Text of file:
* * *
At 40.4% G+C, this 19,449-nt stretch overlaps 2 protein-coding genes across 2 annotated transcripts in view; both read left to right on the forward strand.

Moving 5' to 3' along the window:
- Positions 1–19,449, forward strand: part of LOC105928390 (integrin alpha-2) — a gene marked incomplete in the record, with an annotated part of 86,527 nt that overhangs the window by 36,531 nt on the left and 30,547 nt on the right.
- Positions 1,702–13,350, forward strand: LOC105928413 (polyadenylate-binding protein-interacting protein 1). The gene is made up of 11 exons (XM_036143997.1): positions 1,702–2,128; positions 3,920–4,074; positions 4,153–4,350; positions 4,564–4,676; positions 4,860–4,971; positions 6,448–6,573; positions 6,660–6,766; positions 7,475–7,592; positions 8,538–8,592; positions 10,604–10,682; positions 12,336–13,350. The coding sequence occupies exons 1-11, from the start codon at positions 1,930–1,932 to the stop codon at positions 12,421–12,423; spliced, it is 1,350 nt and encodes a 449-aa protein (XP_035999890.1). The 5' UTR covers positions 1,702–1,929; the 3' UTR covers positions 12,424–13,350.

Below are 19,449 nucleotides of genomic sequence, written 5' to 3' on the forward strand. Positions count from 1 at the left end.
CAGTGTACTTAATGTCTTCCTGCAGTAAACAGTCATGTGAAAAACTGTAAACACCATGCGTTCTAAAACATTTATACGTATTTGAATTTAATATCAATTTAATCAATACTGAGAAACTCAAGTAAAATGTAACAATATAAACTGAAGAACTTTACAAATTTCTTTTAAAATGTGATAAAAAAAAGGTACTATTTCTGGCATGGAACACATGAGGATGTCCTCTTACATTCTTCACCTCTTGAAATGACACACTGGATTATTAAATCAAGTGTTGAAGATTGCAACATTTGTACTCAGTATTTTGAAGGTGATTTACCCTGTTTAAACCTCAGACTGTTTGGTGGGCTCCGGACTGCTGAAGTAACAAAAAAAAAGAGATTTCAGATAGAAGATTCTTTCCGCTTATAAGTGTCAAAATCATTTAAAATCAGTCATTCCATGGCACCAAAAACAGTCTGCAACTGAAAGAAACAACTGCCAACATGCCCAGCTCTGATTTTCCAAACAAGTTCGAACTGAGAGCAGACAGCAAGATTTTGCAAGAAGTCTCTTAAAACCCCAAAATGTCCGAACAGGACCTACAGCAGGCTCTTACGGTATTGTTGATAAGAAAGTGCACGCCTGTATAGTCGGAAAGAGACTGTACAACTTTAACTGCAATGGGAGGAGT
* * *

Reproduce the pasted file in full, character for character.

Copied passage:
At 40.4% G+C, this 19,449-nt stretch overlaps 2 protein-coding genes across 2 annotated transcripts in view; both read left to right on the forward strand.

Moving 5' to 3' along the window:
- Positions 1–19,449, forward strand: part of LOC105928390 (integrin alpha-2) — a gene marked incomplete in the record, with an annotated part of 86,527 nt that overhangs the window by 36,531 nt on the left and 30,547 nt on the right.
- Positions 1,702–13,350, forward strand: LOC105928413 (polyadenylate-binding protein-interacting protein 1). The gene is made up of 11 exons (XM_036143997.1): positions 1,702–2,128; positions 3,920–4,074; positions 4,153–4,350; positions 4,564–4,676; positions 4,860–4,971; positions 6,448–6,573; positions 6,660–6,766; positions 7,475–7,592; positions 8,538–8,592; positions 10,604–10,682; positions 12,336–13,350. The coding sequence occupies exons 1-11, from the start codon at positions 1,930–1,932 to the stop codon at positions 12,421–12,423; spliced, it is 1,350 nt and encodes a 449-aa protein (XP_035999890.1). The 5' UTR covers positions 1,702–1,929; the 3' UTR covers positions 12,424–13,350.

Below are 19,449 nucleotides of genomic sequence, written 5' to 3' on the forward strand. Positions count from 1 at the left end.
CAGTGTACTTAATGTCTTCCTGCAGTAAACAGTCATGTGAAAAACTGTAAACACCATGCGTTCTAAAACATTTATACGTATTTGAATTTAATATCAATTTAATCAATACTGAGAAACTCAAGTAAAATGTAACAATATAAACTGAAGAACTTTACAAATTTCTTTTAAAATGTGATAAAAAAAAGGTACTATTTCTGGCATGGAACACATGAGGATGTCCTCTTACATTCTTCACCTCTTGAAATGACACACTGGATTATTAAATCAAGTGTTGAAGATTGCAACATTTGTACTCAGTATTTTGAAGGTGATTTACCCTGTTTAAACCTCAGACTGTTTGGTGGGCTCCGGACTGCTGAAGTAACAAAAAAAAAGAGATTTCAGATAGAAGATTCTTTCCGCTTATAAGTGTCAAAATCATTTAAAATCAGTCATTCCATGGCACCAAAAACAGTCTGCAACTGAAAGAAACAACTGCCAACATGCCCAGCTCTGATTTTCCAAACAAGTTCGAACTGAGAGCAGACAGCAAGATTTTGCAAGAAGTCTCTTAAAACCCCAAAATGTCCGAACAGGACCTACAGCAGGCTCTTACGGTATTGTTGATAAGAAAGTGCACGCCTGTATAGTCGGAAAGAGACTGTACAACTTTAACTGCAATGGGAGGAGT